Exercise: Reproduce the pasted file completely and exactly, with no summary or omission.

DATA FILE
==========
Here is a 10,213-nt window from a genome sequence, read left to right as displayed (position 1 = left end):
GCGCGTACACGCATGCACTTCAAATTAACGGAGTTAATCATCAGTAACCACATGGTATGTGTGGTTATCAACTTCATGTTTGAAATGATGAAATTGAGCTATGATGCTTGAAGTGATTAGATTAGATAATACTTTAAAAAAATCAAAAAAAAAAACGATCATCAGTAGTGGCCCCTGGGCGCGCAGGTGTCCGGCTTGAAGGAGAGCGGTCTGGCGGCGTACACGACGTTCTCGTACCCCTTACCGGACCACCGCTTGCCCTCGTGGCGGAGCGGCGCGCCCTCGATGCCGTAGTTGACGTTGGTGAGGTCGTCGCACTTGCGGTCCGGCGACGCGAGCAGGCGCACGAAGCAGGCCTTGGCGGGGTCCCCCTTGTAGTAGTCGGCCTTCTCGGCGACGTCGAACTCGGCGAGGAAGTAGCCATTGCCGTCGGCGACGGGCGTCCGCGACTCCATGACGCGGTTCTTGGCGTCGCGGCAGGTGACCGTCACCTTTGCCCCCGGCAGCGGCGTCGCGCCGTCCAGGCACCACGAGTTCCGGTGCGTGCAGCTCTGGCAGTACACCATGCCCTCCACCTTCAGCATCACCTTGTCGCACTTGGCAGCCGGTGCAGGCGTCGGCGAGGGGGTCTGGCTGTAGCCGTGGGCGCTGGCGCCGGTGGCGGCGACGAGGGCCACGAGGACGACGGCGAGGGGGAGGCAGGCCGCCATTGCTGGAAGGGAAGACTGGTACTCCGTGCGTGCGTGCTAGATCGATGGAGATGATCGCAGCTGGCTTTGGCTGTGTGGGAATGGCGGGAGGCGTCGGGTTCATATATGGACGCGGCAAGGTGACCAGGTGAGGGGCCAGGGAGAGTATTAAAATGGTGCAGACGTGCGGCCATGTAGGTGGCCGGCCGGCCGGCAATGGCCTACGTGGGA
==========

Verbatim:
Here is a 10,213-nt window from a genome sequence, read left to right as displayed (position 1 = left end):
GCGCGTACACGCATGCACTTCAAATTAACGGAGTTAATCATCAGTAACCACATGGTATGTGTGGTTATCAACTTCATGTTTGAAATGATGAAATTGAGCTATGATGCTTGAAGTGATTAGATTAGATAATACTTTAAAAAAATCAAAAAAAAAAACGATCATCAGTAGTGGCCCCTGGGCGCGCAGGTGTCCGGCTTGAAGGAGAGCGGTCTGGCGGCGTACACGACGTTCTCGTACCCCTTACCGGACCACCGCTTGCCCTCGTGGCGGAGCGGCGCGCCCTCGATGCCGTAGTTGACGTTGGTGAGGTCGTCGCACTTGCGGTCCGGCGACGCGAGCAGGCGCACGAAGCAGGCCTTGGCGGGGTCCCCCTTGTAGTAGTCGGCCTTCTCGGCGACGTCGAACTCGGCGAGGAAGTAGCCATTGCCGTCGGCGACGGGCGTCCGCGACTCCATGACGCGGTTCTTGGCGTCGCGGCAGGTGACCGTCACCTTTGCCCCCGGCAGCGGCGTCGCGCCGTCCAGGCACCACGAGTTCCGGTGCGTGCAGCTCTGGCAGTACACCATGCCCTCCACCTTCAGCATCACCTTGTCGCACTTGGCAGCCGGTGCAGGCGTCGGCGAGGGGGTCTGGCTGTAGCCGTGGGCGCTGGCGCCGGTGGCGGCGACGAGGGCCACGAGGACGACGGCGAGGGGGAGGCAGGCCGCCATTGCTGGAAGGGAAGACTGGTACTCCGTGCGTGCGTGCTAGATCGATGGAGATGATCGCAGCTGGCTTTGGCTGTGTGGGAATGGCGGGAGGCGTCGGGTTCATATATGGACGCGGCAAGGTGACCAGGTGAGGGGCCAGGGAGAGTATTAAAATGGTGCAGACGTGCGGCCATGTAGGTGGCCGGCCGGCCGGCAATGGCCTACGTGGGA